Dana Powell

DJ Dana Powell grew up during the 1960s in Gary, Indiana, where he participated in school music ensembles in addition to getting involved in some theatrical dancing through programs like the Gary John Will Anderson Boys Club. Powell was instantly drawn to the thick orchestral arrangements of tunes like Barry White’s “Love Theme,” which his school band performed during a spring concert. In his first year of college, he recalls going to the Crystal Tower Disco and hearing Kraftwerk’s “Trans-Europa Express.” These two strains of what came to be called disco, synth-driven electronic music and Gamble & Huff/Sigma Studios’ orchestral funk, inspired Powell to become an avid record collector and a prolific DJ. During his decade-spanning career he performed at such lauded gay venues as Chicago’s Stop and Drink, but it was his longterm residency at the Generator that made him a local favorite, and a regional tastemaker (he was even lucky enough to get on the exclusive Strictly Rhythm mailing list). Powell DJ’d the Generator’s legendary disco Wednesdays (in rotation with founder Tyrone Mixx), as well as current house hits through the ‘90s until the Generator closed. Today he laments that the city’s DJs don’t support each other like they once did in Chicago, recalling fondly the days when he could call up on his fellow spinners to enjoy their hospitality on a night off.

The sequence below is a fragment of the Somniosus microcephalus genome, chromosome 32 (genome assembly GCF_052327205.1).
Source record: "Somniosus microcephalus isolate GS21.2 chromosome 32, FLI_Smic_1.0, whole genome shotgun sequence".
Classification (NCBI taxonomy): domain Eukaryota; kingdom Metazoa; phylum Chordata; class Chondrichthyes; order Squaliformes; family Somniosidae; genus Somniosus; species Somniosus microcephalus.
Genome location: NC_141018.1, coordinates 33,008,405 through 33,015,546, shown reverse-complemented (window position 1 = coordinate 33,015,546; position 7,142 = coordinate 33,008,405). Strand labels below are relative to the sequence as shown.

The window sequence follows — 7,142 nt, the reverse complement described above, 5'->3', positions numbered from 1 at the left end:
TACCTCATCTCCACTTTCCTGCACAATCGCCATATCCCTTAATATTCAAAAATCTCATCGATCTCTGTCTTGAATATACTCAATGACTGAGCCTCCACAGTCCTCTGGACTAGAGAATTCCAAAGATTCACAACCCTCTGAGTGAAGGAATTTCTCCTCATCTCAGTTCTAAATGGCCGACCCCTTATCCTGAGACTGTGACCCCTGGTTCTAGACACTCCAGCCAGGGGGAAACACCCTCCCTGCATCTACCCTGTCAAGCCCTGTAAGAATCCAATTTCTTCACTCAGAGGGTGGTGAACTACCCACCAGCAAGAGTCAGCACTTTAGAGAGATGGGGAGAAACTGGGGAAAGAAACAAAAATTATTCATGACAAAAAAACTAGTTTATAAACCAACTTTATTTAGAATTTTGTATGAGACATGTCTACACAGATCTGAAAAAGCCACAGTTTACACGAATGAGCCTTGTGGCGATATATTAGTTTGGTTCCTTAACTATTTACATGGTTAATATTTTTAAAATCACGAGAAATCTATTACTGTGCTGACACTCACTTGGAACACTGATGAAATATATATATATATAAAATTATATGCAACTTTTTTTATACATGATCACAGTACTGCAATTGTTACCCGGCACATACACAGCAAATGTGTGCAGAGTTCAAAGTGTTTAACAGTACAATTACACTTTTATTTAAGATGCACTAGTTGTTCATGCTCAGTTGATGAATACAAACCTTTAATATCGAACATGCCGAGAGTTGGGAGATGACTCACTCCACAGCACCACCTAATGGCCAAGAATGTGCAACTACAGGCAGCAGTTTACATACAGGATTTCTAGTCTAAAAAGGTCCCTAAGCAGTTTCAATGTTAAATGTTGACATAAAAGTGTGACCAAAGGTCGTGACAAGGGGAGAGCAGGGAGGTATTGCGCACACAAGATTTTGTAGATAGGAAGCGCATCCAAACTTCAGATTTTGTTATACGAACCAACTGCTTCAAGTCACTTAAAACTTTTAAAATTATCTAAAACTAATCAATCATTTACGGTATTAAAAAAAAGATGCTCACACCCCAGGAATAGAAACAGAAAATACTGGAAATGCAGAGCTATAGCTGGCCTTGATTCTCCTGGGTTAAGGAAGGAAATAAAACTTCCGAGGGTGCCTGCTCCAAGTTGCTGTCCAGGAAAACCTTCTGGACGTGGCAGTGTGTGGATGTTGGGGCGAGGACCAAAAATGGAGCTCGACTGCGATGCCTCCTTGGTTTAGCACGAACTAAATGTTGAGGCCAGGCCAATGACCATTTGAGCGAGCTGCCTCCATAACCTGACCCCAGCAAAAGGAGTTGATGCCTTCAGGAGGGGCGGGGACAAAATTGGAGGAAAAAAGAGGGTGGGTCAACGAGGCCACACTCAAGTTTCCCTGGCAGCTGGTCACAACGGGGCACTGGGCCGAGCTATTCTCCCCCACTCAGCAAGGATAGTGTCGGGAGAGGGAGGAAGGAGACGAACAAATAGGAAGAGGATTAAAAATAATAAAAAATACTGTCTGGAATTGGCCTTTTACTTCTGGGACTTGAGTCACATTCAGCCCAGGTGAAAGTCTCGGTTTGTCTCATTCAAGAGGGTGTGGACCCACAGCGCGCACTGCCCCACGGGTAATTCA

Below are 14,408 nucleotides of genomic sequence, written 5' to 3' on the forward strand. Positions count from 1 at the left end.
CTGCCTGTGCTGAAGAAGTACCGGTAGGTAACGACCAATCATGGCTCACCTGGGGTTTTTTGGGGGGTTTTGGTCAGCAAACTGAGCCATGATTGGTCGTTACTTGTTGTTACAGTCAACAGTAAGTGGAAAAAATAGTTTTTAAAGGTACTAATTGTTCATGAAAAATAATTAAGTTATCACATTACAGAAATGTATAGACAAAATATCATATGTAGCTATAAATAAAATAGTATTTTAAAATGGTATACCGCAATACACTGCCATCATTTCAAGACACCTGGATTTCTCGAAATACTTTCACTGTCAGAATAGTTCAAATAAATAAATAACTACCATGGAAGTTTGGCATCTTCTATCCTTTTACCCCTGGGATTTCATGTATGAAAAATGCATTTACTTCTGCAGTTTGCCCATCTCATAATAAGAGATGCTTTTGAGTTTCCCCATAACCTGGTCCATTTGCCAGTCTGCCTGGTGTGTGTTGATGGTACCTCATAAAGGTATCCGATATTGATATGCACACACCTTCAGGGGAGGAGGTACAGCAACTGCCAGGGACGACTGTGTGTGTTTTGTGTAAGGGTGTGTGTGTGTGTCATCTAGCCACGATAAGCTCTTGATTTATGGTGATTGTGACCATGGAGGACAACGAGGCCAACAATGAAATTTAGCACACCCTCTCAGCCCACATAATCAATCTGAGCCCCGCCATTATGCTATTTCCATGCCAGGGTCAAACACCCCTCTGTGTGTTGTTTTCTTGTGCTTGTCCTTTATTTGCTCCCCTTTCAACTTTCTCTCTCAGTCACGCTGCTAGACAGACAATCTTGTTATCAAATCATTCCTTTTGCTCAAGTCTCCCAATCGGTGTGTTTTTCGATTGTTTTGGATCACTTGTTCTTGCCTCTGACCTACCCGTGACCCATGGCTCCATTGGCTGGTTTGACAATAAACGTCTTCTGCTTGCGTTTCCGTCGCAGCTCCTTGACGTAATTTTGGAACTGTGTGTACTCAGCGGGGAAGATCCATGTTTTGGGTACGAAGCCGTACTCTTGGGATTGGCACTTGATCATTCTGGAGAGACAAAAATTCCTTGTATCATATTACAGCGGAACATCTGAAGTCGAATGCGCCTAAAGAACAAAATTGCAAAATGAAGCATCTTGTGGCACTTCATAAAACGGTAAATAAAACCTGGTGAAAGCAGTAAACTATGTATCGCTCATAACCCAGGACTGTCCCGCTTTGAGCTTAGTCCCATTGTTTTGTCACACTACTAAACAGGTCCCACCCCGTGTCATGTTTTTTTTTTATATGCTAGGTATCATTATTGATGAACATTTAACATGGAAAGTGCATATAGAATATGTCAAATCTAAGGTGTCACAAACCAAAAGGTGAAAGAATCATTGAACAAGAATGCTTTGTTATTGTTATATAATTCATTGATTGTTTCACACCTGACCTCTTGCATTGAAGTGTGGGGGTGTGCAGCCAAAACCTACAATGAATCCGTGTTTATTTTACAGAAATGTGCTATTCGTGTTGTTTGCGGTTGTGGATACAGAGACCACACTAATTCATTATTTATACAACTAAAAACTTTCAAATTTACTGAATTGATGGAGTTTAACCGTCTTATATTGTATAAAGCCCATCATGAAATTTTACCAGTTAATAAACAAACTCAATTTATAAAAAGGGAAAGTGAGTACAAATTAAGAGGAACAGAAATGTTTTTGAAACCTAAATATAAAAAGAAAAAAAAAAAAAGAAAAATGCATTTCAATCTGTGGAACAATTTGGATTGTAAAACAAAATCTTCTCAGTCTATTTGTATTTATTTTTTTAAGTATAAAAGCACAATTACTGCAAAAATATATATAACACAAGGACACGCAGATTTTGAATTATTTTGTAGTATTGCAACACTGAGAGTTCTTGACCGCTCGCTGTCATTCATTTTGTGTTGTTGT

Breaking “Can I Get a Witness”

Dana Powell became known for breaking new house sounds in Chicago. He was so good at finding and making new records hot, that artists would often show up in his DJ booth asking for feedback. Powell remembers that Ann Nesby came through the venue asking him about a test pressing of her upcoming single, “Can I Get a Witness.” He played one of the original promo mixes for the Generator audience at her request and it cleared the floor. Perspective actually re-remixed the song with Mousse T and it became a Generator anthem.

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